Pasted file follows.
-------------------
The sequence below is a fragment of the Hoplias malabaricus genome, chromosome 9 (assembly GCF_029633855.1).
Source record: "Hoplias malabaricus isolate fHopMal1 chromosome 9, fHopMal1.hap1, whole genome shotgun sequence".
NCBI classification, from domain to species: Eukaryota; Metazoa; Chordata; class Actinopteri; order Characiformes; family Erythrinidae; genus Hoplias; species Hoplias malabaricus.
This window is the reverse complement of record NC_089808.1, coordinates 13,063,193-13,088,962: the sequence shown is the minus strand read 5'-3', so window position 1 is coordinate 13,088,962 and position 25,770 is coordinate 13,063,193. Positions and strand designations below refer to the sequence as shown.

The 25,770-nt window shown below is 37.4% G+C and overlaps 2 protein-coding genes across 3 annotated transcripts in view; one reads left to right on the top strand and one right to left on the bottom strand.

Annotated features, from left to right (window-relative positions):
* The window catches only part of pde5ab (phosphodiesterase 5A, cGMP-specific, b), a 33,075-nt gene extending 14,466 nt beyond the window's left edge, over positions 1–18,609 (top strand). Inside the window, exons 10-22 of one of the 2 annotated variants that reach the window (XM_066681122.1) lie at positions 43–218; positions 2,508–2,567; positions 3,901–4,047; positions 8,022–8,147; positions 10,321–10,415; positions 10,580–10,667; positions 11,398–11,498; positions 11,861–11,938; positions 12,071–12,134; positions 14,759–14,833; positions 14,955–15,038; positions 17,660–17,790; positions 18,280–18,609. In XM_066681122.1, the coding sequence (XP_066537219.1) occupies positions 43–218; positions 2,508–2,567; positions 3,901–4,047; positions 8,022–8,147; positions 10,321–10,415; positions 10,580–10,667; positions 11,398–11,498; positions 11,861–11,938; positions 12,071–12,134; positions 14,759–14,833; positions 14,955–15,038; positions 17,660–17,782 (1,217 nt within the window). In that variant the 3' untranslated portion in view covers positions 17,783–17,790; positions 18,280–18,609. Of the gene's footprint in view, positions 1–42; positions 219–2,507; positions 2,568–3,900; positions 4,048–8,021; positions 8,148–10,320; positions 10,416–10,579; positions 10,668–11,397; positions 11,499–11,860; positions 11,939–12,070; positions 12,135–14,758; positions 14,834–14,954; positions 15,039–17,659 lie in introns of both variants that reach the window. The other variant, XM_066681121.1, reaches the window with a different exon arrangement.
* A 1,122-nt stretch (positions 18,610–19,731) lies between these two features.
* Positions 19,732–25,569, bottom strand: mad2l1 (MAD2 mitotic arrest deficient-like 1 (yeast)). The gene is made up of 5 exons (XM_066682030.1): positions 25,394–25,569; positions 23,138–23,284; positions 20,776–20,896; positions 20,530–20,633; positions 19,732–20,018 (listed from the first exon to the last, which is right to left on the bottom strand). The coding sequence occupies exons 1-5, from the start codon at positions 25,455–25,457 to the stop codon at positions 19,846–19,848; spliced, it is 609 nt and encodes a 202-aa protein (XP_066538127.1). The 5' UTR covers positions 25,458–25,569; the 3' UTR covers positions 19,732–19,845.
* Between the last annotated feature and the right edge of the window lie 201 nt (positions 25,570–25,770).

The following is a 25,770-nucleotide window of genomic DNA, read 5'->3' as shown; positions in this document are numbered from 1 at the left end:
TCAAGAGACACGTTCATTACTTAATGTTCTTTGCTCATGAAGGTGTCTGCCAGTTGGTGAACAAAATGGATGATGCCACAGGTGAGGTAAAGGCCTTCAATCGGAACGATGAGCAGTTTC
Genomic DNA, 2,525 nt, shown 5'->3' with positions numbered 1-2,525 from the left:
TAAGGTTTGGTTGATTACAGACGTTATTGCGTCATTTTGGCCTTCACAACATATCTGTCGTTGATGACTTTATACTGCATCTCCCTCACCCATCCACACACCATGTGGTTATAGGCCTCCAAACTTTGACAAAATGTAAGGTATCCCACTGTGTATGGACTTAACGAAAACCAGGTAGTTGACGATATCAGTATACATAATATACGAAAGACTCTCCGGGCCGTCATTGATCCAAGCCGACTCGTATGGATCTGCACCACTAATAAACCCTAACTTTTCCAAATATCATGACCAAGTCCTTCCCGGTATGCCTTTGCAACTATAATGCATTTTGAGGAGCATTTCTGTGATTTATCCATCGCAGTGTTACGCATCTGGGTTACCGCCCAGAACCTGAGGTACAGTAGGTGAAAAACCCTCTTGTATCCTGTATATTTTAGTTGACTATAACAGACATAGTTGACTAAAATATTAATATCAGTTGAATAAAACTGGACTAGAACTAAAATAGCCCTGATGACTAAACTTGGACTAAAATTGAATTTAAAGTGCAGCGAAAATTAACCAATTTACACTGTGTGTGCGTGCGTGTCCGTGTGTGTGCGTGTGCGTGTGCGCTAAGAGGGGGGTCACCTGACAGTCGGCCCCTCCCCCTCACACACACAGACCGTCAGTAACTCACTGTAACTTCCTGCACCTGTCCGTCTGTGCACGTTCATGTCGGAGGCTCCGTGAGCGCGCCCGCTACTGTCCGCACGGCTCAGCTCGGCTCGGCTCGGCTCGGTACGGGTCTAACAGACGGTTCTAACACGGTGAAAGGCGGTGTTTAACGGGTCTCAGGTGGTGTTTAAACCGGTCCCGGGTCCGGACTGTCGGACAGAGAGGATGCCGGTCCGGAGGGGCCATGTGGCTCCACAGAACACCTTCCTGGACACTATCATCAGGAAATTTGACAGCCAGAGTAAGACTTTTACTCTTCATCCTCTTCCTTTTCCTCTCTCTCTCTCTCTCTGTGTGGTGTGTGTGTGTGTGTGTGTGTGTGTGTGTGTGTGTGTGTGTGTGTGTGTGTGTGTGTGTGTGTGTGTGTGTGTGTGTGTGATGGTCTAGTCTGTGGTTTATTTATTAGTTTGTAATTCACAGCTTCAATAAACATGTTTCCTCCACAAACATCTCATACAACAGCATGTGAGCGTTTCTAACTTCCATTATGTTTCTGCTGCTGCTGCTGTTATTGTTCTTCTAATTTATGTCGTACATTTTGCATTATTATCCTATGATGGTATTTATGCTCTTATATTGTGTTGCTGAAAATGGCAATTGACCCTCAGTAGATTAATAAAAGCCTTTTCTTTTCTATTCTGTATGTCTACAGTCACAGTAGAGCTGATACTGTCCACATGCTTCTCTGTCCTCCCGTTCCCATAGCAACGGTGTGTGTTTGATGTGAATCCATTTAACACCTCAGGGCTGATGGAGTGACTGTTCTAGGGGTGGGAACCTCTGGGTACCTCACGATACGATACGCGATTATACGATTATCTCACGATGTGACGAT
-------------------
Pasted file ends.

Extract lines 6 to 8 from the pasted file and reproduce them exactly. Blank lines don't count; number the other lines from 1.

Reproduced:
Annotated features, from left to right (window-relative positions):
* The window catches only part of pde5ab (phosphodiesterase 5A, cGMP-specific, b), a 33,075-nt gene extending 14,466 nt beyond the window's left edge, over positions 1–18,609 (top strand). Inside the window, exons 10-22 of one of the 2 annotated variants that reach the window (XM_066681122.1) lie at positions 43–218; positions 2,508–2,567; positions 3,901–4,047; positions 8,022–8,147; positions 10,321–10,415; positions 10,580–10,667; positions 11,398–11,498; positions 11,861–11,938; positions 12,071–12,134; positions 14,759–14,833; positions 14,955–15,038; positions 17,660–17,790; positions 18,280–18,609. In XM_066681122.1, the coding sequence (XP_066537219.1) occupies positions 43–218; positions 2,508–2,567; positions 3,901–4,047; positions 8,022–8,147; positions 10,321–10,415; positions 10,580–10,667; positions 11,398–11,498; positions 11,861–11,938; positions 12,071–12,134; positions 14,759–14,833; positions 14,955–15,038; positions 17,660–17,782 (1,217 nt within the window). In that variant the 3' untranslated portion in view covers positions 17,783–17,790; positions 18,280–18,609. Of the gene's footprint in view, positions 1–42; positions 219–2,507; positions 2,568–3,900; positions 4,048–8,021; positions 8,148–10,320; positions 10,416–10,579; positions 10,668–11,397; positions 11,499–11,860; positions 11,939–12,070; positions 12,135–14,758; positions 14,834–14,954; positions 15,039–17,659 lie in introns of both variants that reach the window. The other variant, XM_066681121.1, reaches the window with a different exon arrangement.
* A 1,122-nt stretch (positions 18,610–19,731) lies between these two features.